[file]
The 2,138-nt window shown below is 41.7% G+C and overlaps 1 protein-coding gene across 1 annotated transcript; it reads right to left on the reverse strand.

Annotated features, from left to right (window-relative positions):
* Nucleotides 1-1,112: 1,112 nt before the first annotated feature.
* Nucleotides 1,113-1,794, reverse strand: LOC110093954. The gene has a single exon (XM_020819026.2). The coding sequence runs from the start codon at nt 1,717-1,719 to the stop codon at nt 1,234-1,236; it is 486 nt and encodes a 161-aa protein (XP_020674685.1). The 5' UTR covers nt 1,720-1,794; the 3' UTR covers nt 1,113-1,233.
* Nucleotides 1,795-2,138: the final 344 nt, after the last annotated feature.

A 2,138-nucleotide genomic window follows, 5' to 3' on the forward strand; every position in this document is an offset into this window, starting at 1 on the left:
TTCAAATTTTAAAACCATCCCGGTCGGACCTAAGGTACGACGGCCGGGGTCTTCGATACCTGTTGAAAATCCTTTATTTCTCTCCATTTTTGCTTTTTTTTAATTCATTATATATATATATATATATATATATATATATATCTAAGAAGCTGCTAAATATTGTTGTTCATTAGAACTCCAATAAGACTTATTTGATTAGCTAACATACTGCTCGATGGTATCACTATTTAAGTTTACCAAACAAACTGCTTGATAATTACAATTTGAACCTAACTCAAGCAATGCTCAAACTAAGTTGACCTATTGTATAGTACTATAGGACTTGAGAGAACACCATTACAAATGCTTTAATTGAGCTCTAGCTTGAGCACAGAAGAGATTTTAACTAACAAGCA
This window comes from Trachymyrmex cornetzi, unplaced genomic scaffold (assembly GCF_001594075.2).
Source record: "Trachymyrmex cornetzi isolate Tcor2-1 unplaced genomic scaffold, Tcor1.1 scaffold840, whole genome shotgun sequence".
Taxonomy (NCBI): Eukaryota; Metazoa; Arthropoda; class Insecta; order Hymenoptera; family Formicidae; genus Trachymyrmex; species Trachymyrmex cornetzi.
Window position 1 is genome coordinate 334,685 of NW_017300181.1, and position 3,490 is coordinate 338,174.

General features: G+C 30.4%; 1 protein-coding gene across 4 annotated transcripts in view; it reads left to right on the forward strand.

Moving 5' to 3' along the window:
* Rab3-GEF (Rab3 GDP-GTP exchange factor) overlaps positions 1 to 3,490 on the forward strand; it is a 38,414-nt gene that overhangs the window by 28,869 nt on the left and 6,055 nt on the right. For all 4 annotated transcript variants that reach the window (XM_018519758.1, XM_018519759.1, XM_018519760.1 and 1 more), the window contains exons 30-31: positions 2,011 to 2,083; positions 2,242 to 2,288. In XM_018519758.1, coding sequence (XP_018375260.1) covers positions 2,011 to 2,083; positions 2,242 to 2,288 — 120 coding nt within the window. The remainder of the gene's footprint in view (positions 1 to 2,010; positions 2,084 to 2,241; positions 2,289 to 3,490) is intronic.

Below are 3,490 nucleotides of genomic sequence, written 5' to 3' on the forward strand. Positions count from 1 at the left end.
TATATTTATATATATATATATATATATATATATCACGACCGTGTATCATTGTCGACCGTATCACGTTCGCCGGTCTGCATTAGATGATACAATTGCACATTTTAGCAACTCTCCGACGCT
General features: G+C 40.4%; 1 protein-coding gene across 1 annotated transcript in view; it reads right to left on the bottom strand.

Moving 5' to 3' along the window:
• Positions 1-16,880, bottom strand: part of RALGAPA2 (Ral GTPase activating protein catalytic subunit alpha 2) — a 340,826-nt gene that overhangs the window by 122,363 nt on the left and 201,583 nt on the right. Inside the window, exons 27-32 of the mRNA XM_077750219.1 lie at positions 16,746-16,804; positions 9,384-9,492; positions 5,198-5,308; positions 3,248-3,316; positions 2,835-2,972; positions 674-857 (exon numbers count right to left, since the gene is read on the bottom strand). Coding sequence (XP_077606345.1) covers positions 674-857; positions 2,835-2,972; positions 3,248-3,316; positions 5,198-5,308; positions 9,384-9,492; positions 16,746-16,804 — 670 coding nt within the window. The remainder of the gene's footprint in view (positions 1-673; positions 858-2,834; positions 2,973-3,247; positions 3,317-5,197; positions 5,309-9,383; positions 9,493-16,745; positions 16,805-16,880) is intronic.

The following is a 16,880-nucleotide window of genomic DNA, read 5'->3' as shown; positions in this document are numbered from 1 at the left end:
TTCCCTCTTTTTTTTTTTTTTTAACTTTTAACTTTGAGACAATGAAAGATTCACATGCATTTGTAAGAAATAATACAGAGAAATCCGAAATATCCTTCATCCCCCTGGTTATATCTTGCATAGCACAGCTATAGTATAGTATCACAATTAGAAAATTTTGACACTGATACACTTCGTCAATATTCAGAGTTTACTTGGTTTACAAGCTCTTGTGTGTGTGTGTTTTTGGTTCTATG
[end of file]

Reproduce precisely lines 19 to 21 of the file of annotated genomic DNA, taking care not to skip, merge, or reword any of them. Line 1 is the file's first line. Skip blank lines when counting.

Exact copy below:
• Positions 1-16,880, bottom strand: part of RALGAPA2 (Ral GTPase activating protein catalytic subunit alpha 2) — a 340,826-nt gene that overhangs the window by 122,363 nt on the left and 201,583 nt on the right. Inside the window, exons 27-32 of the mRNA XM_077750219.1 lie at positions 16,746-16,804; positions 9,384-9,492; positions 5,198-5,308; positions 3,248-3,316; positions 2,835-2,972; positions 674-857 (exon numbers count right to left, since the gene is read on the bottom strand). Coding sequence (XP_077606345.1) covers positions 674-857; positions 2,835-2,972; positions 3,248-3,316; positions 5,198-5,308; positions 9,384-9,492; positions 16,746-16,804 — 670 coding nt within the window. The remainder of the gene's footprint in view (positions 1-673; positions 858-2,834; positions 2,973-3,247; positions 3,317-5,197; positions 5,309-9,383; positions 9,493-16,745; positions 16,805-16,880) is intronic.

The following is a 16,880-nucleotide window of genomic DNA, read 5'->3' as shown; positions in this document are numbered from 1 at the left end:
TTCCCTCTTTTTTTTTTTTTTTAACTTTTAACTTTGAGACAATGAAAGATTCACATGCATTTGTAAGAAATAATACAGAGAAATCCGAAATATCCTTCATCCCCCTGGTTATATCTTGCATAGCACAGCTATAGTATAGTATCACAATTAGAAAATTTTGACACTGATACACTTCGTCAATATTCAGAGTTTACTTGGTTTACAAGCTCTTGTGTGTGTGTGTTTTTGGTTCTATG